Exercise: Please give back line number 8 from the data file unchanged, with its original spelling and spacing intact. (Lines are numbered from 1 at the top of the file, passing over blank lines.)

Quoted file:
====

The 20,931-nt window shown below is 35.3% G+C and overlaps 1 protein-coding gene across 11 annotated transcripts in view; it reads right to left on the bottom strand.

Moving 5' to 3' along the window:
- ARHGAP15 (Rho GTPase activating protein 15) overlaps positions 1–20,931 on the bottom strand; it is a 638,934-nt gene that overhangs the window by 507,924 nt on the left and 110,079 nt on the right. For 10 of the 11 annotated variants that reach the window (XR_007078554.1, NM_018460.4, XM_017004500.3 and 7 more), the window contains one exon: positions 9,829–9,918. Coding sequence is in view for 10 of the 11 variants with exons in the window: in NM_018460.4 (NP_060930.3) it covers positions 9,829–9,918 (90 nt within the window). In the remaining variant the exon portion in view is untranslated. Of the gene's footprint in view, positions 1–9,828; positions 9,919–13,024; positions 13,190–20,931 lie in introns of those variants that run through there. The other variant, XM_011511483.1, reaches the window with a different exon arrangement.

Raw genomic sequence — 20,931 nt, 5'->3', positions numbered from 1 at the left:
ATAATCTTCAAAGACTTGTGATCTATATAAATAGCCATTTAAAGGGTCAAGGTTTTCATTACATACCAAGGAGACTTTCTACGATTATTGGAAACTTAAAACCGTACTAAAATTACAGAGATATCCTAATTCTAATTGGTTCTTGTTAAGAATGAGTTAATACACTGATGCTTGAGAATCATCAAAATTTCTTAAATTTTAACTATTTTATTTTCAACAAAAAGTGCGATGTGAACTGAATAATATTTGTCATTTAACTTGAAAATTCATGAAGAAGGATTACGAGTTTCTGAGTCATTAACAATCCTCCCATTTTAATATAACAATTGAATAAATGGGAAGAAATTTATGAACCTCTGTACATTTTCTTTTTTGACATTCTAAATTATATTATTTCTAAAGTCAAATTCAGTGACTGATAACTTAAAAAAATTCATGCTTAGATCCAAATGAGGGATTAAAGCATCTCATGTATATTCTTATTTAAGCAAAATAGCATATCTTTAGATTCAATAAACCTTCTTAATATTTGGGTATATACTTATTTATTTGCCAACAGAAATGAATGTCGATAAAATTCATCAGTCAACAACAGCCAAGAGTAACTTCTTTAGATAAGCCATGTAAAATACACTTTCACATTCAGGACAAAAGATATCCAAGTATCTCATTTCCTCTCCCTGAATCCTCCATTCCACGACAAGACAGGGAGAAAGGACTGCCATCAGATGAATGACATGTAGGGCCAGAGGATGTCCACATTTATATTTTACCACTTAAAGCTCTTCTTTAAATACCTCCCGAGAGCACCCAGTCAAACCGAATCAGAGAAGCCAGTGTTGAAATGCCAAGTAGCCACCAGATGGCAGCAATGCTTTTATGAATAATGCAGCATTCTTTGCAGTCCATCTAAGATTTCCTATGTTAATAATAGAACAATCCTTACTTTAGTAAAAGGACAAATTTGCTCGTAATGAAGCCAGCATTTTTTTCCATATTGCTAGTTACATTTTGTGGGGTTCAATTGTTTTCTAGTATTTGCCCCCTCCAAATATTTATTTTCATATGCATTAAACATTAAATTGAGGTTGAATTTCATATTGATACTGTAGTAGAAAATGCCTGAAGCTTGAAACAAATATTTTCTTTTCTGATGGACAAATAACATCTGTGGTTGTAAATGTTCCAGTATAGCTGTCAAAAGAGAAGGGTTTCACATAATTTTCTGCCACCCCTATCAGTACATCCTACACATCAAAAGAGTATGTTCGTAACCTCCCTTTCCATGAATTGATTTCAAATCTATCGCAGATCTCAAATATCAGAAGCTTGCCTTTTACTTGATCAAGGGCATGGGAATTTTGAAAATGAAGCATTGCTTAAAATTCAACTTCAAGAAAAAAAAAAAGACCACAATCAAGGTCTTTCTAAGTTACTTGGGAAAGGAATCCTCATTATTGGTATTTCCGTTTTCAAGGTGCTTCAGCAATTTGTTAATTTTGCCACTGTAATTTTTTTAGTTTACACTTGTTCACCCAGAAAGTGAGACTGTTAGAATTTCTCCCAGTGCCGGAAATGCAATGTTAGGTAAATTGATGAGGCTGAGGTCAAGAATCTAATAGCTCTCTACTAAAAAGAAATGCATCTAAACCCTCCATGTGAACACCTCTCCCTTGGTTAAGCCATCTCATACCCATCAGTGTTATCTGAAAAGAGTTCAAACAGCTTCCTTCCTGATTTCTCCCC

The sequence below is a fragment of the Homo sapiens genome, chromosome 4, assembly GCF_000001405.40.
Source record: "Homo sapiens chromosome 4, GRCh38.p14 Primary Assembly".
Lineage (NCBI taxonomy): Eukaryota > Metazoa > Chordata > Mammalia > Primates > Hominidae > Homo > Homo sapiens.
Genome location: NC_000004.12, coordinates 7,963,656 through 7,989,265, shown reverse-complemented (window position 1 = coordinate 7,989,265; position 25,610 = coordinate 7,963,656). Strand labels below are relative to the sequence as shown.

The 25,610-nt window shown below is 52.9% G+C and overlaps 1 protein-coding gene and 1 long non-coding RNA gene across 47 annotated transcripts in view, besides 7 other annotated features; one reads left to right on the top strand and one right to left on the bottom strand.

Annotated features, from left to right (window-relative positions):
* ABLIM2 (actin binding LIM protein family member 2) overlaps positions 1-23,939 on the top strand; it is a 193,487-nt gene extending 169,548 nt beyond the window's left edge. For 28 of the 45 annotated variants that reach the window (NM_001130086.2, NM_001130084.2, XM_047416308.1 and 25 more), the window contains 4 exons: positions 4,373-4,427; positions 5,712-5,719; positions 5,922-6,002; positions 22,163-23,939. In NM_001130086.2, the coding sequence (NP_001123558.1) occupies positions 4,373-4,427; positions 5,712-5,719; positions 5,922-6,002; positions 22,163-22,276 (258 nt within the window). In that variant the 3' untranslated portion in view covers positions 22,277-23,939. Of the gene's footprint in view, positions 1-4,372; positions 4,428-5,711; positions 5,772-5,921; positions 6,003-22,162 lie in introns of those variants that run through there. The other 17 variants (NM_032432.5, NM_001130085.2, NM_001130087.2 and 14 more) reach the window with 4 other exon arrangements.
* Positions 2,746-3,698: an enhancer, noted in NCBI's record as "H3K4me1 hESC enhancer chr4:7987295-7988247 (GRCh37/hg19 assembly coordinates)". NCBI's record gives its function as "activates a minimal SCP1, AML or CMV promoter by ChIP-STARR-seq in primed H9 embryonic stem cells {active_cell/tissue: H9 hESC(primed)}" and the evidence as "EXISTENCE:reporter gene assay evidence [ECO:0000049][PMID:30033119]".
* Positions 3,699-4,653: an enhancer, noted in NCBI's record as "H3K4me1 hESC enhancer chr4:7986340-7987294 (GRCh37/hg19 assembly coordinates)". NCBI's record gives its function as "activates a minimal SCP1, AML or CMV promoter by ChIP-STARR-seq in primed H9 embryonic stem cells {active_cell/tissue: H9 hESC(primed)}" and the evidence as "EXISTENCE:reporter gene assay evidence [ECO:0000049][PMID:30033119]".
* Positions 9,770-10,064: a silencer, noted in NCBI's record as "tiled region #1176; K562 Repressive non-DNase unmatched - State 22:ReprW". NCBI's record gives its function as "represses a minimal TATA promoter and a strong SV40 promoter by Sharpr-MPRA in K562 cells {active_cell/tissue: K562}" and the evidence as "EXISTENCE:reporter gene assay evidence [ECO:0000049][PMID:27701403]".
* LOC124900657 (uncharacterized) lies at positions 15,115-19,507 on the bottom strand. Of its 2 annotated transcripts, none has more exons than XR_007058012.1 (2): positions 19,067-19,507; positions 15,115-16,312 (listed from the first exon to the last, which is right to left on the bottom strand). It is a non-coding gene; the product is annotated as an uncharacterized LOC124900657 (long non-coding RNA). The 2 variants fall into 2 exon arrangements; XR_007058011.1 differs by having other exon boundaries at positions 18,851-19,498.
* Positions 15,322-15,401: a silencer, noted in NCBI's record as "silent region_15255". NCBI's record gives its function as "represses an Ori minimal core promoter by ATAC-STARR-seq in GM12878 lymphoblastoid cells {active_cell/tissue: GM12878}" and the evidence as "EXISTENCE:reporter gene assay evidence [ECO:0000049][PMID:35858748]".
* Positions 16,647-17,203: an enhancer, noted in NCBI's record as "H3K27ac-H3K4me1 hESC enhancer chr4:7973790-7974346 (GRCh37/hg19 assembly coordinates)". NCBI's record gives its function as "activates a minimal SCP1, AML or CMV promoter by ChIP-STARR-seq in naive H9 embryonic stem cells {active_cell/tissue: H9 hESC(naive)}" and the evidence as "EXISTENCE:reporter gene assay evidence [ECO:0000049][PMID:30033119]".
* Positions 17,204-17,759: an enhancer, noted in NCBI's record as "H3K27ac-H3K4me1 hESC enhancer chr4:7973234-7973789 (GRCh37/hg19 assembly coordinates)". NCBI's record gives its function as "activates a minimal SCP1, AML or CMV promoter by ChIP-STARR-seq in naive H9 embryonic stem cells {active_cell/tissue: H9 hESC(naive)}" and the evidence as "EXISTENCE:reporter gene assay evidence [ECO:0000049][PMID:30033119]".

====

Lineage (NCBI taxonomy): Eukaryota > Metazoa > Chordata > Mammalia > Primates > Hominidae > Homo > Homo sapiens.